Often find yourself Googling your symptoms in order to find medical advice? For those minor health niggles like aches, pains and early wake-ups, instant advice from a doctor can help.
w&h’s resident GP, Dr Rosemary Leonard gives the lowdown on how she copes with the common symptoms she sees in the surgery every day…
The problem: Early morning wake-ups
I hate it when I wake at 3am and can’t get back to sleep, especially if I know I have a very long day of work ahead
My solution? Never pills. I’d still be half asleep hours later, when I have to be working. Instead, I try and work out why I can’t get back to sleep. In the summer, it’s often sticky skin, so I have a tepid shower – yes, even at 3am! If it’s thirst, I prefer orange juice to water (though my dentist would be horrified). But my best solution of all is usually a comforting bowl of cereal, with loasa of milk, eaten while reading a magazine. And because I always set my alarm before I go to bed, I never look at the clock. Knowing there is less than an hour before I need to get up only makes me more anxious, and won’t help.
Like many women, my neck gives me problems. There have been times when I’ve woken up and, for seemingly no apparent reason, my neck is so stiff I can hardly move my head
My solution? I’ve tried all sorts of remedies, but the only thing that brings quick relief is ibuprofen (600g). It must be after food, though.
The other essential part of my treatment is a very hot shower for at least five minutes, followed by a pummelling by one of my sons or my hubby. If the pain persists, then I head to my physiotherapist, who massages the tense muscles and releases the trigger points with an acupuncture needle.
The pain is usually worse for an hour or so, but at least I can then turn my head. It’s money well spent. Finally, I’ve decluttering my handbag to reduce the weight I carry around on my shoulders.
The problem: Pain passing urine
Like every woman, I’ve had horrible times when it stings when I go to the loo
My solution? The first thing is to sort out why. If the skin feels sore and itchy, then it could be thrush or an allergy. If I feel I need to go more often, or it feels like I’m peeing shreds of glass, then it’s more likely to be a urine infection.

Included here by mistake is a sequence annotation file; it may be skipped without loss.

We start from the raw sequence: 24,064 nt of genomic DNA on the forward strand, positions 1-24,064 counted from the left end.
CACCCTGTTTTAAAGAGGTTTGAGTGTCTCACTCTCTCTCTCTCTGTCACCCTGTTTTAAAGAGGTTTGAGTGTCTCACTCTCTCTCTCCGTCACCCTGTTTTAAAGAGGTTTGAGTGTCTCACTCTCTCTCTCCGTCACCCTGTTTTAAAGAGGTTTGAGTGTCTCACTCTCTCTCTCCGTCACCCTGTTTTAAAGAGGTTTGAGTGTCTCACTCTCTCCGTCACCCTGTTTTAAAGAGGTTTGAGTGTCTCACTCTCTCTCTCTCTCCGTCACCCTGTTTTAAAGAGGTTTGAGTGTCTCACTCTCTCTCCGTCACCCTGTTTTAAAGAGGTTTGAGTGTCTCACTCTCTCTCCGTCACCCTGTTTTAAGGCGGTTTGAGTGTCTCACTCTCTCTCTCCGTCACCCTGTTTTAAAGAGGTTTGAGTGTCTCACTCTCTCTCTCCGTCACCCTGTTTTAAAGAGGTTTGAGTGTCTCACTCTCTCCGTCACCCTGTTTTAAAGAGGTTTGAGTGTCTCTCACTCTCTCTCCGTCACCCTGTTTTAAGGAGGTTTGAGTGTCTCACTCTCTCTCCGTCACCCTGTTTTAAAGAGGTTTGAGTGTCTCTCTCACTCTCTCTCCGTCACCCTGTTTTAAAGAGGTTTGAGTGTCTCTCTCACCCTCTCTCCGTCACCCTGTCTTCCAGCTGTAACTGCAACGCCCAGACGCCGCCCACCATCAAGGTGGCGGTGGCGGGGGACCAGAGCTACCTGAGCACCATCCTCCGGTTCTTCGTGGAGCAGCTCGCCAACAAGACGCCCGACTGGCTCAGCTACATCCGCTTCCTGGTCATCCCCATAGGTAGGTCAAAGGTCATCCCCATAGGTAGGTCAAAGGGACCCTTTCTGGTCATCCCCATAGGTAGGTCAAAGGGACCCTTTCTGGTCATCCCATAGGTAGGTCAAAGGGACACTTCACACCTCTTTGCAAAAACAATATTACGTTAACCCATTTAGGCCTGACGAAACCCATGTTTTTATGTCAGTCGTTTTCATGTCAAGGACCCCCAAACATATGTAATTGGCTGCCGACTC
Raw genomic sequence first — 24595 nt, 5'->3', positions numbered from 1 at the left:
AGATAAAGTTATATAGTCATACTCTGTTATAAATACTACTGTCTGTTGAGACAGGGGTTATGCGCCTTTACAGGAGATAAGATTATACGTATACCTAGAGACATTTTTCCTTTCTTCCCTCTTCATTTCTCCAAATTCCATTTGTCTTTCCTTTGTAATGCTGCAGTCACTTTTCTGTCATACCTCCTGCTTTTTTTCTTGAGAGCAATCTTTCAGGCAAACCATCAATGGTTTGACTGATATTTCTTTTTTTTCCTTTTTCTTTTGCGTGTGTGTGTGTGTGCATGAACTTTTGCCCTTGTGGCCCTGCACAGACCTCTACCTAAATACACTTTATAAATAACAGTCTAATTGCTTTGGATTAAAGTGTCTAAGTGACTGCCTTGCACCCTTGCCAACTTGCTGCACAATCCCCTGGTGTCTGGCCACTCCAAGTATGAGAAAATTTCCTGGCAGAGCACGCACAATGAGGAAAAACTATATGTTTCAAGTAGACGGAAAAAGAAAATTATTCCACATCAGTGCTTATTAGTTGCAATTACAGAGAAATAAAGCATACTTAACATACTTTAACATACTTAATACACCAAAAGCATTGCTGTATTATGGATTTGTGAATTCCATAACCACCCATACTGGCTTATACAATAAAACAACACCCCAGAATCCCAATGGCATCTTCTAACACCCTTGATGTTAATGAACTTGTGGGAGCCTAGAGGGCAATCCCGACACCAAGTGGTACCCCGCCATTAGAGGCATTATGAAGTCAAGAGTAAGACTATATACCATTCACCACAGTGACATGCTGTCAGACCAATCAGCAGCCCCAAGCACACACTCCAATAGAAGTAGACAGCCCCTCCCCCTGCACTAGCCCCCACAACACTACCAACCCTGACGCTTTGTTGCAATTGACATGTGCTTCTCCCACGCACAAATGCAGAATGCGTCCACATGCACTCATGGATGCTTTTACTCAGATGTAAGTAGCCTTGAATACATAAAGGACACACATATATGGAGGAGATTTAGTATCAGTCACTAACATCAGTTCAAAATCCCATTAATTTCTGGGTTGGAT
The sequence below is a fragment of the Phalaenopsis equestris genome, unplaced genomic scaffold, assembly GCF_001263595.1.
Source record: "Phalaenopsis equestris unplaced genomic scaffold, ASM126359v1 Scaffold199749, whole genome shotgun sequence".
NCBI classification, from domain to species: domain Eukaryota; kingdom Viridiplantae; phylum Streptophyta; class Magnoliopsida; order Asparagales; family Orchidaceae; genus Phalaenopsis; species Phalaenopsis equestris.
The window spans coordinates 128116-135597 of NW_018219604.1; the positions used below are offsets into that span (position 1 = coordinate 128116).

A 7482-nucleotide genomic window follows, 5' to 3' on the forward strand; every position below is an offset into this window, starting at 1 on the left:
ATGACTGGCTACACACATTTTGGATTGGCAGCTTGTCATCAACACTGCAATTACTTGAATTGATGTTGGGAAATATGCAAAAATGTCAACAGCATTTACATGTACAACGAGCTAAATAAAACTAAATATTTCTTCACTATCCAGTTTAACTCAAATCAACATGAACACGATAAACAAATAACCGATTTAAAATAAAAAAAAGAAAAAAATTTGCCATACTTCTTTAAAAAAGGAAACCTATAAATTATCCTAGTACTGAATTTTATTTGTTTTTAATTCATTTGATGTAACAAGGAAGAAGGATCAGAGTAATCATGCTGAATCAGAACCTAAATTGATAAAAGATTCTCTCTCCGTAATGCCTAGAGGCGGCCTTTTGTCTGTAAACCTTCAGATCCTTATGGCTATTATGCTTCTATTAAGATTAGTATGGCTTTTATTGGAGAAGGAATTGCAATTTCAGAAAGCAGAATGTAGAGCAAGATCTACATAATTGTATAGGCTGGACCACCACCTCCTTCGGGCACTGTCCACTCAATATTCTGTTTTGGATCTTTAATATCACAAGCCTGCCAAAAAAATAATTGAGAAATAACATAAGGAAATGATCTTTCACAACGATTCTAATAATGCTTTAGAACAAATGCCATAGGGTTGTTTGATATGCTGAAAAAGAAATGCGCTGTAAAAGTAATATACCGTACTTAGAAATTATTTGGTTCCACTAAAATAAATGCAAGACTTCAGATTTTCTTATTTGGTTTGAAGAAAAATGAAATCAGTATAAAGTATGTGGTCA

In the past I’ve tried cranberry juice, and it hasn’t helped. So, much as I try to avoid antibiotics, this is one of the few occasions when I do take them. However, I always send a sample to the lab beforehand to check that I’ve been prescribed the right ones.
The problem: Ear pain
My ears get blocked a lot, especially on a plane when they really hurt
My solution? If the problem was wax, my ear canals would feel uncomfortable, and a regular douching with hot water from the hand shower attachment would help. But the discomfort I get is deeper inside my head, and it’s because of a problem in the middle ear cavity. Sucking menthol sweets helps (horrifying my dentist more), but even better is a decongestant, such as Sudafed. But never after 6pm, as it has an adrenaline-like action.
At night, a tissue soaked with menthol and eucalyptus oil on the pillow is just wonderful. On a plane, my solution is a blast of a decongestant nasal spray, such as Otrivine, before landing, then regularly re-pressurising my ears. That involves breathing out, hard, with my mouth shut, holding my nose. I often have to repeat this several times, and no, it doesn’t do your ears any harm!